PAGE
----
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Archive for January, 2012


There are always so many items to review when a Poetry mag comes in, it’s hard to do justice to all the tidbits stuffed in there. 

A.E. Stallings is one of my favorite poets going .  She starts off the show with “Momentary,” a poem about what she almost sees on her front stoop: “I only ever see her tail // quicksilver into tall grasses.”  Such a master of delightful image: “zither of chromatic scales.”  Can’t say that I know exactly what it is she isn’t quite seeing on her stoop, disappearing every time she blunders along, but isn’t that kind of the point?  I’m thinking little lizards, though a small snake might work as well.  She leaves the “zero at the bone” out of it, as well, letting the readers supply their own emotions. 

I really like the longer poem Philip Levine pitches to us here, “How To Get There,” roughly about a homeless person begging coins near the Brooklyn Bridge, though more tangled and interesting than that.  “A little deal table holds a tiny American // flag — like the one that Foreman held…”  I like where he enjambs the line, so the little deal can hold a tiny American.  Such a gentle portrait of a sad life.

D. Nurske has a very short, very powerful poem, “Psalm to Be Read with Closed Eyes,” that I might consider the best of the issue, at first cut, though so often a longer contemplation changes the mind.  Raises chills up the back. 

The thing about the Robert Pinsky poem is how its clarity allows us to see how smoothly he makes his turns, in a poem, “Creole,”  honoring his ancestors.  He goes from discussing his father, “he got fired at thirty…his boss, // planning to run for mayor, // wanted to hire an Italian veteran…” to a discussion of war veterans in the days of Rome, “the intricate Imperial // Processes of enslaving and freeing…” and then with a last turn, ends with a few word definitions.  “Banker comes from an Italian word for a bench.”  Far-reaching, with unlooked-for twists; good fodder for study to push our own poetry up a notch.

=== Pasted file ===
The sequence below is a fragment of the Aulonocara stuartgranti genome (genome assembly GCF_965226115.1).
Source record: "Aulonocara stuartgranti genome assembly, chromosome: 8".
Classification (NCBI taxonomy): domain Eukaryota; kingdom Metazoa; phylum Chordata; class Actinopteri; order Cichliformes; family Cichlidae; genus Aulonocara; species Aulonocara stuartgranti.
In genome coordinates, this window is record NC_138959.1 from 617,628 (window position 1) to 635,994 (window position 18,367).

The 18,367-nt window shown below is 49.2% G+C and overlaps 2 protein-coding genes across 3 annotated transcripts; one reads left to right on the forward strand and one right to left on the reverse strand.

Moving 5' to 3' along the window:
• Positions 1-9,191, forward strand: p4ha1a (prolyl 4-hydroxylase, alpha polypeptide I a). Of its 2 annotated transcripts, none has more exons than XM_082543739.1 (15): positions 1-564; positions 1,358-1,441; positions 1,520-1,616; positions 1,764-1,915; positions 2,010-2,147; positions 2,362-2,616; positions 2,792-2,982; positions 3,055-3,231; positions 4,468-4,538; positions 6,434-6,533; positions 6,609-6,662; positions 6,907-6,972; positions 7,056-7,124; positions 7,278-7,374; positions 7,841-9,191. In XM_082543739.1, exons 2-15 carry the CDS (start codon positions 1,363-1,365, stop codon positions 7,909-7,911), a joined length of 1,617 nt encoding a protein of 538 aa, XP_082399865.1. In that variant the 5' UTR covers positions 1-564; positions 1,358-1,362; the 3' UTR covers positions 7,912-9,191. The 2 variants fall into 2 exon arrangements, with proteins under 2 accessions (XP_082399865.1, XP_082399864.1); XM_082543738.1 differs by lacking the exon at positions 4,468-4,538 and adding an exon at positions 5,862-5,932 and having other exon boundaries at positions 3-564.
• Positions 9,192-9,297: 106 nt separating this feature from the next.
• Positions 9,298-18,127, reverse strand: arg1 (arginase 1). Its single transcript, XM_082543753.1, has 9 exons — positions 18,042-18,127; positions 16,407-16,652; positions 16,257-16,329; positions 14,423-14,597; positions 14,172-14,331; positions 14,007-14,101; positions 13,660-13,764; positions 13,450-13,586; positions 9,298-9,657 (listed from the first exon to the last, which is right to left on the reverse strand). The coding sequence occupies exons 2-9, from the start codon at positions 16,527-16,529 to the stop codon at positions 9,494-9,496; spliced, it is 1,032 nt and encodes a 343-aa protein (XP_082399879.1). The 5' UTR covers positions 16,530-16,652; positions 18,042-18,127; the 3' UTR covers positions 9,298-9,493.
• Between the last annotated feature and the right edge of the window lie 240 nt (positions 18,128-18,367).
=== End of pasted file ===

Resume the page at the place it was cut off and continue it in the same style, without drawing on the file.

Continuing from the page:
While there are also poems worth review by lesser luminaries, and don’t forget that in this 100th year of the mag, they are bringing back oldies but goodies, the last poem I’ll mention in my little blog is Albert Goldbarth’s, “Keat’s Phrase,” which has Goldbarth’s usual density of phrase.  His father has “a quiet pride // in something I’ve done that isn’t even thistledown // or tiny shavings of balsa wood…” huh? you go, and go back to try to understand why that phrase, at that moment.  It’s all there, limpid enough if you study it, but so many syllables per word: “our own pedestrian version of early maritime cartography…”  It’s the inventiveness I like so much, I guess.  And the salt-of-the-earth characters who pop in to surprise.  Check it out.

Peace in poetry,

P M F Johnson

 

 

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Imagine my delight when I opened the latest New Yorker to discover they’ve published a Leonard Cohen poem, “Going Home.”  I’ve always been amazed at his work, the trickiness and depth, and so tore into this one to see what might be.  My first impression is that it has the layout of a song lyric, rather than a poem.  So how does he do that?  Digging at it, I figure out the following. 

He gives three lines of a stanza at full length, then adds a little coda to the end of the fourth line:  “Even though it isn’t welcome // He will never have the freedom // To refuse.”  A trick that works especially well inside the framework of a measure.  Also, musicians for quite some time have been finding rhymes in words that would not seem to resonate at first glance: Leonard, shepherd and bastard here; though near rhymes are prevalent in current poetry, of course (and we’re all the children of Emily Dickinson in this).   And he uses a verse, chorus structure (and arguably a bridge), where the chorus repeats the exact words each time.  Wouldn’t have thought of doing any of these things myself, normally.